Fashion: Leaving Street-Wear in the Dust

Bring flowers and pay your respects at the casket because streetwear has died…or has it?

Fashion news outlets have reported that streetwear and high fashion have blended so close together that eventually there will be no telling the difference between the two.

“Streetwear, which emerged in the 90’s, was inspired by New York Hip Hop and California Surf Fashion. This style of dress is focused on comfortable and casual garments,” said sophomore Jessica Candido.

Popularized in the late ‘80s and early ‘90s, hoodies, sweatpants, oversized jackets and other types of streetwear clothing have enhanced their recognition in recent years.

One reason for the rise in popularity is due to celebrity influence.

“I think streetwear has become popular over time due to the influence of A list celebrities adopting this style, such as Ariana Grande and Kanye West. This has resulted in an increased demand and more companies jumped on the opportunity to produce this type of wear,” said Candido.

Over time, streetwear has sprinkled materials of high fashion into its style. It seems that the crossover was caused by the adoption of brands such as Gucci, Fendi and Louis Vuitton making relaxed materials have a higher quality look.

According to BluFashion, “Streetwear is more luxury style due to the high-end fashion brands that have collaborated with streetwear brands. That is why the style of streetwear is slightly changing, gradually becoming more expensive.”

Due to this drastic change in style, some believe that streetwear is on its deathbed.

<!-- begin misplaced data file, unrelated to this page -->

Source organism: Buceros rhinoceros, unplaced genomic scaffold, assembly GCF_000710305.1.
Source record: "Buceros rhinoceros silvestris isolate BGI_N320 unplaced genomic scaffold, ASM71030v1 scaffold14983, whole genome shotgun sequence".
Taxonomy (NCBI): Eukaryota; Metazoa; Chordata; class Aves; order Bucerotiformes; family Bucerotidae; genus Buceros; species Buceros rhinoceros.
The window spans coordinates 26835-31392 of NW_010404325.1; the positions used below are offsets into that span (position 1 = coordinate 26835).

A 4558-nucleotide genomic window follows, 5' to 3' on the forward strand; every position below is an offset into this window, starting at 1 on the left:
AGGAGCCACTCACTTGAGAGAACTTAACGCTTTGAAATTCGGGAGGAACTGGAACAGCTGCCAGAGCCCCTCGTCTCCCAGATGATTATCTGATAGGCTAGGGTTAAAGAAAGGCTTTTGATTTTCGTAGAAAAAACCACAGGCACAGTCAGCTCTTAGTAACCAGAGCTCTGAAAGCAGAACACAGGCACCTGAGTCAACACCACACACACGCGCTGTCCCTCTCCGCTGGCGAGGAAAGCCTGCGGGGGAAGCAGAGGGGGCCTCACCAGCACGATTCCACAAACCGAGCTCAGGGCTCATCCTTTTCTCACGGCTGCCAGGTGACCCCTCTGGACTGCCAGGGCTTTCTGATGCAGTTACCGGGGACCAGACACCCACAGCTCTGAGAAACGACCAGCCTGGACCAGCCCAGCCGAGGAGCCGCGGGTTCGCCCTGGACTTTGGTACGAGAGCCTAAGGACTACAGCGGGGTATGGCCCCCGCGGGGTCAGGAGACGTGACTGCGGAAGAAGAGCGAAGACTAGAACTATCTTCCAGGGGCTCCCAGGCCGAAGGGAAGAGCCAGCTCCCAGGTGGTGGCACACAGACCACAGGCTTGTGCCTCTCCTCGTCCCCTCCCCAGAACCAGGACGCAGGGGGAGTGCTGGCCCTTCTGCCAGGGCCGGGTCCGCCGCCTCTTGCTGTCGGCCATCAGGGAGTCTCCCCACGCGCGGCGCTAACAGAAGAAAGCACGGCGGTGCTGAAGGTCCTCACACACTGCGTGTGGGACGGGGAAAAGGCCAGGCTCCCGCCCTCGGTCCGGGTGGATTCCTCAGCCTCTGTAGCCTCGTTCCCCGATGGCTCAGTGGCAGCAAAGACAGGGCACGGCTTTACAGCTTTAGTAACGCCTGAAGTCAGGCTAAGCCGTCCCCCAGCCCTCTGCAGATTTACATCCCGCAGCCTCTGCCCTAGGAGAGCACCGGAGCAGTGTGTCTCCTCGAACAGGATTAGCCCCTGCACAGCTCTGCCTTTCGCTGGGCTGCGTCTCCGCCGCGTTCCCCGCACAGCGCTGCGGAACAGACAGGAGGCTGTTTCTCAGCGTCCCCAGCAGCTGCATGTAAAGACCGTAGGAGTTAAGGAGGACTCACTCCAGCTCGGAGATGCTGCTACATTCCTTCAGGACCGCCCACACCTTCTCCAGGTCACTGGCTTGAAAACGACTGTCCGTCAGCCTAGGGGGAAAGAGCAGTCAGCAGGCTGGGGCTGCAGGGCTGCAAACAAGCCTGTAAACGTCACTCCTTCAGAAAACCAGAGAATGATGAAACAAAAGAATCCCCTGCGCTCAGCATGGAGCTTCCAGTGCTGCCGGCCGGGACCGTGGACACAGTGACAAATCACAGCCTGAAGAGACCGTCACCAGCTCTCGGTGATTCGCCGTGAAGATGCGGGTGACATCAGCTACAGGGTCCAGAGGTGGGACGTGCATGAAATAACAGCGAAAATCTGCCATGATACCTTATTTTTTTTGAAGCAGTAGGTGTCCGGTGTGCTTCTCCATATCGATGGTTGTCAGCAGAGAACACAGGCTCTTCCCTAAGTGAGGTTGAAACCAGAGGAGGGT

Virgil Abloh, designer and CEO of fashion house Off-White, believes that the end of streetwear is not too far in the future.

In an interview with Fashion Week Daily, Abloh said, “I would definitely say it’s going to die. Its time will be up. In my mind, how many more t-shirts can we own, how many more hoodies, how many sneakers?”

With interest in streetwear waning, Abloh thinks the next trend will take a more nostalgic turn.

In the same interview, Abloh said, “There are so many clothes that are cool that are in vintage shops and it’s just about wearing them. I think that fashion will go away from buying a box-fresh something; it’ll be like, hey I’m going to go into my archive.”

While Abloh believes vintage will make a sudden return, others believe that a different style will be streetwear’s successor.

“If streetwear were to die, athleisure would probably take over,” said sophomore Jenna Seggio. “Everybody wears it. You would go to class and see everyone in yoga pants and sneakers.”

Designer Dapper Dan disagreed with the popular view and argued that streetwear is still very much alive in the fashion industry. In an interview with Footwear News, Dapper Dan said, “Streetwear doesn’t define itself the same to everybody. It’s all over the place. It’s everywhere.”

Born Daniel Day, Dapper Dan made a name for himself in 1982 when he launched Dapper Dan’s Boutique mixing the style of the Hip Hop world with high fashion clothing. He is known for designing wardrobes for artists, including Jay-Z and Salt-N-Pepa.

Whether you are convinced streetwear has taken its last breath or believe it is around for the long haul, the fashion industry is constantly revolutionizing the way in which all people show off their style.

According to Head of the Fashion Marketing and Merchandising Department, Prof. David Bloom, “Fashion always repeats itself in a more modernized form. It keeps moving. There are various drivers to this. Covid-19 is a driver. Culture, music and dance are all drivers. Looking at the products of ‘70s, ‘80s and ‘90s, it always looks back and repeats itself.”

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